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Should Photographers Make Subjects Look Like Magazine Models?


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Screen-Shot-2014-02-18-at-9.58.19-AM-600x435 Should Photographers Make Subjects Look Like Magazine Models? MCP Thoughts

How far is too far when it comes to slimming, smoothing, and altering your subjects in Photoshop? As photographers we decide how far to go every time we edit photos.

My personal Photoshop retouching philosophy is to edit temporary things if a customer wants, such as reducing acne and smoothing out skin, but to leave the permanent ones like freckles, scars, and overall appearance.

To me, liquifying a shirt where the fabric bulges or an arm where a wedding dress dents in because of the angle is acceptable. Changing a person’s facial structure or taking 50 pounds off a person by liquifying the weight into Photoshop oblivion is wrong — it indicates you feel they are imperfect and look better thinner or different. We should not make people look super human. Most of us are not cover models (and even most models get lots of editing help to look how they do on the cover of a magazine).

It is not our job to change people’s appearances. Everyone is beautiful in their own way.  Scars, freckles, thin or thick hair, our curves and even our weight define our character. As photographers, we should aim to document life and preserve moments and memories. While we want people to look their best, we should not do it at the expense of their identity.

Here’s a short You Tube clip by BuzzFeed that really helps this hit home.  Women were given physical and then digital makeovers. And in the end, they preferred their own imperfect realities (who they actually are) to the “perfect” versions that the photographers and editors created.

Remember this next time time you edit photos. What do you think?

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  1. Valerie Bybee on February 18, 2014 at 10:23 am

    “The ideal just doesn’t exist.” This is the reason why I do not retouch people in Photoshop or Lightroom. What you see on my photos is who you really are as a person. Beautiful, just the way you are. YOU are what makes the photo beautiful. I love what the girl with the curly hair said, “Instead of looking at other things and trying to aspire to be something else, we should just be comfortable in who we are and just try to be our BEST selves.”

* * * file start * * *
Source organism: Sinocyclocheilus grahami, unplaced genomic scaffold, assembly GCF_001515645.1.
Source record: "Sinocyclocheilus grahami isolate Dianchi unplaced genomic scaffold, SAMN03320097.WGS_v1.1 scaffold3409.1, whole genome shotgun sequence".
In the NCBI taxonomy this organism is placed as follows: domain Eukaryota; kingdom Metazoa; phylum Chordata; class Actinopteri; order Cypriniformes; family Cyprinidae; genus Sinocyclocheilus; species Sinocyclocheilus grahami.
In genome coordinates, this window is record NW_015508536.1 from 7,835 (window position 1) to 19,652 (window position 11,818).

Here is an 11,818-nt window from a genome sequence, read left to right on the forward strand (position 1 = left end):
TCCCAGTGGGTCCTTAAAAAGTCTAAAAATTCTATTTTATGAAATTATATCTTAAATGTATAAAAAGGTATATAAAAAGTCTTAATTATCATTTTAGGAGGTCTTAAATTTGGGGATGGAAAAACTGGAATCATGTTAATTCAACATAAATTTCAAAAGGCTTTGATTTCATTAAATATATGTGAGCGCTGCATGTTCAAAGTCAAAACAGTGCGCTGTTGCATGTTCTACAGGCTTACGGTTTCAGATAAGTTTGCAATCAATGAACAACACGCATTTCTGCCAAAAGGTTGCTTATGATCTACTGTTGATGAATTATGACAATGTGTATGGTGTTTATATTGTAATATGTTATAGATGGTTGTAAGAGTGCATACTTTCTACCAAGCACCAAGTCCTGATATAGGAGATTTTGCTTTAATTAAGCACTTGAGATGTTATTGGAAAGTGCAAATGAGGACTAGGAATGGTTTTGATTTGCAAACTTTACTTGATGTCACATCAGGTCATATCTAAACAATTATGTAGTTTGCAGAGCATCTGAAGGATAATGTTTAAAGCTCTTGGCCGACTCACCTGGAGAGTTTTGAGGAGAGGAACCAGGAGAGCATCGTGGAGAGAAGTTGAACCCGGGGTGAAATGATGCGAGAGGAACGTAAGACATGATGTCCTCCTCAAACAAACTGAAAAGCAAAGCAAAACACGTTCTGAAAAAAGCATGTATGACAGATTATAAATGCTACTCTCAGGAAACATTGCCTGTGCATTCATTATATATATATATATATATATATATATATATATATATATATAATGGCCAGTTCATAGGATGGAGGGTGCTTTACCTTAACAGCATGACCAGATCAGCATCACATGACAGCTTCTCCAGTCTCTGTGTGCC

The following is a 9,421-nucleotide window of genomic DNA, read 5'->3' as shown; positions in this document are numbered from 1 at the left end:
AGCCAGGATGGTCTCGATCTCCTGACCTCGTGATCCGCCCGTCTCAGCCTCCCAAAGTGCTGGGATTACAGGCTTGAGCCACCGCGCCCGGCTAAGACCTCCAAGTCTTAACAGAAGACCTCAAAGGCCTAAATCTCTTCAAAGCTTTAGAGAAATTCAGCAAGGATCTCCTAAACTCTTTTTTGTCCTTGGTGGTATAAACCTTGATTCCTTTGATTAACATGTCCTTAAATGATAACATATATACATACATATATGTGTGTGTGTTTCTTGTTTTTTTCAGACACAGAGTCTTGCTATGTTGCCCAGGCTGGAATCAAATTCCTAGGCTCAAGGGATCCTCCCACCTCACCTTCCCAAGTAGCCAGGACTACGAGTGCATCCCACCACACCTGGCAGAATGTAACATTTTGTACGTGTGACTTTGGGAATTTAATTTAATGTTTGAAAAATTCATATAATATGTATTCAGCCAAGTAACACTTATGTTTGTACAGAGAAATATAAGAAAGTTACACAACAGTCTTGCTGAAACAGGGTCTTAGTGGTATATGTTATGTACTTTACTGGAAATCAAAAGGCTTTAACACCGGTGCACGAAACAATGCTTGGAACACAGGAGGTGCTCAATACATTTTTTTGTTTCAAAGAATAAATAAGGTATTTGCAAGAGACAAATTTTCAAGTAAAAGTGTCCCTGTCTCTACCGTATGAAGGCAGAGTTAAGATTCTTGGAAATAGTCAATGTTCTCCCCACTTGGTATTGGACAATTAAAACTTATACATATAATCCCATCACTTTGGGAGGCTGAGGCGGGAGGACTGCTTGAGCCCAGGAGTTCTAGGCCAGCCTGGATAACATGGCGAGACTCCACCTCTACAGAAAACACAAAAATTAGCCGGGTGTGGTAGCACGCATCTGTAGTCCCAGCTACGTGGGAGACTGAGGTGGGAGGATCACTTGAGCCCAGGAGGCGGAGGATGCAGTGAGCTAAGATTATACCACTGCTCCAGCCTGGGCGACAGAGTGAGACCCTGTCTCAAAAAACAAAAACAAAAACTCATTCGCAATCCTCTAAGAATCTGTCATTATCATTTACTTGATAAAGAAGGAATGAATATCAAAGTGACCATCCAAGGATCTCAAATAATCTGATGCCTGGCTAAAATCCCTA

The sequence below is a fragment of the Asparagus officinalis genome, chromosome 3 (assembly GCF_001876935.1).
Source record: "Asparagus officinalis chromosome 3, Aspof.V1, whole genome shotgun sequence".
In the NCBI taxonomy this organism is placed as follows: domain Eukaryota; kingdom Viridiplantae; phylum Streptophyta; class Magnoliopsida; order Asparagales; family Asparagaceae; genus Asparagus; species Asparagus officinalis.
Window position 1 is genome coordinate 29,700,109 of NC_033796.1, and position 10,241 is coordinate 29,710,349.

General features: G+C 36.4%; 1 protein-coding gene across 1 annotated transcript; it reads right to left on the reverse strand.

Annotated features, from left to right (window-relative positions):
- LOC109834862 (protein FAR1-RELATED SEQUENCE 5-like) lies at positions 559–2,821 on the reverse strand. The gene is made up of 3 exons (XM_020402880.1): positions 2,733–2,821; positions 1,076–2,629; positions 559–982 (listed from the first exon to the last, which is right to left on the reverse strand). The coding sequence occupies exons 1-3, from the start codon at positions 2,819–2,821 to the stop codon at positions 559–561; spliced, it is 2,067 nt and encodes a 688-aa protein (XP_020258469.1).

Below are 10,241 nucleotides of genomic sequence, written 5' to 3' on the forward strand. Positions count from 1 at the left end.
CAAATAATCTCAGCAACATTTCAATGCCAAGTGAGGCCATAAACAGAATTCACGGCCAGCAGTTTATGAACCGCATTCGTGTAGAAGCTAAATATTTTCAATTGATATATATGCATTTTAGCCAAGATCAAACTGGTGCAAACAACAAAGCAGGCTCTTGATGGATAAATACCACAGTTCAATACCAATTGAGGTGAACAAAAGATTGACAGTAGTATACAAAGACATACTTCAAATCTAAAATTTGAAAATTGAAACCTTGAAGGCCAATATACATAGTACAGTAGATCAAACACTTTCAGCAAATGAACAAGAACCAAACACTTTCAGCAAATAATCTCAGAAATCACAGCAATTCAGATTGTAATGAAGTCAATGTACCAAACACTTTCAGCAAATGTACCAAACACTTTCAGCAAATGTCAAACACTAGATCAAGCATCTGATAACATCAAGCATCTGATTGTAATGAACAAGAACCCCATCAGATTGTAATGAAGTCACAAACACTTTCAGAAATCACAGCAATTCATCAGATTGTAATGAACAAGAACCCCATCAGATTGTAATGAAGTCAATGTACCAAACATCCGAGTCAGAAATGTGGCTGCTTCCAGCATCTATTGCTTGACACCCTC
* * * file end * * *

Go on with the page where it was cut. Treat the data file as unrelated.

2. Sarah on February 18, 2014 at 11:07 am

    I agree and do not feel it’s right to start taking off pounds or changing facial structures, etc. However, as a professional custom photographer, that is what people are paying for. When they ask me to remove their acne blemishes or a bruise or to help whiten their teeth a bit to keep the focus of their yellow teeth then you bet I’m gonna do that! That is my service and that is one reason to hire a custom photographer. If they wanted to get photographed and leave their pimples, scratch, bruise, yellow teeth, etc because “that’s who they are” then why pay the extra money for a professional when there is such little post processing involved. Instead, go to the mall and get your photos taken there, where they will shoot and burn you a CD that same day.

  3. Ashley Bravo de Rueda on February 18, 2014 at 11:48 am

    Where’s the video link!? I can’t see it :I agree with you on your opinion of how far is too far. Although, for my own use (and practice, and mere amusement), I will admit that I sometimes go wayyyy further than I should. But, the client never sees those edits. 😉

    • Jodi Friedman, MCP Actions on February 18, 2014 at 12:24 pm

      The video is embedded – it is not a link. Make sure you are on the actual blog post and that your browser is not blocking video content.

  4. Karen O'Donnell on February 18, 2014 at 12:49 pm

    As a professional headshot and portrait photographer this is a dilemma I face a lot of the time….I always advise my professional actors who are getting head shots that if they do too much retouching when they walk into an audition and the casting director is looking at their headshot, they will not be happy if they look totally different. I always remove blemishes, bruises, scratches and ask the client about moles or discolorations….as for freckles…I leave them but find a lot of retouching plug ins like portraiture and Portrait Professional make that hard…Retouching a fatty back or a bulging sweater…..I do but no sculpting of the body to look pounds thinner and never sculpt the face….although I have been known to even out the size of eyes in some people. I learned a slimming trick from a workshop once where I simply transform the width of the photo to 95% and the person is almost imperceptibly slimmer, I don’t tell my clients I have done this and you can only do it with a single person in the photo. It’s refreshing to see that people prefer real to fake…..thanks for this video!

  5. Robert Negrin on February 18, 2014 at 2:51 pm

    There are five things I keep in mind. 1 Is the imperfection temporary and gone next week 2. Could it have been covered with makeup base. 3 Are the blemishes being accented by the high definition camera or the angle of the light. 4. Did the client request that a blemish(s) be removed. 5. Is the pose or the angle of the shot making the face/body appear wider than in real life. If the answer to these is yes, then I retouch the photograph. For example a pimple, a wart the customer hates, deep pores accented by the light and HD and finally when a person leans against something that widens the hips or a pose that poofs out a cheek. I do not make people 60 look like 40, or 200lb women look like 120lbs. Or fat guys look muscular (except me. j/k) Now reality check… I do not get paid enough nor do I have the time to make the dramatic changes that are shown on the video. 🙂

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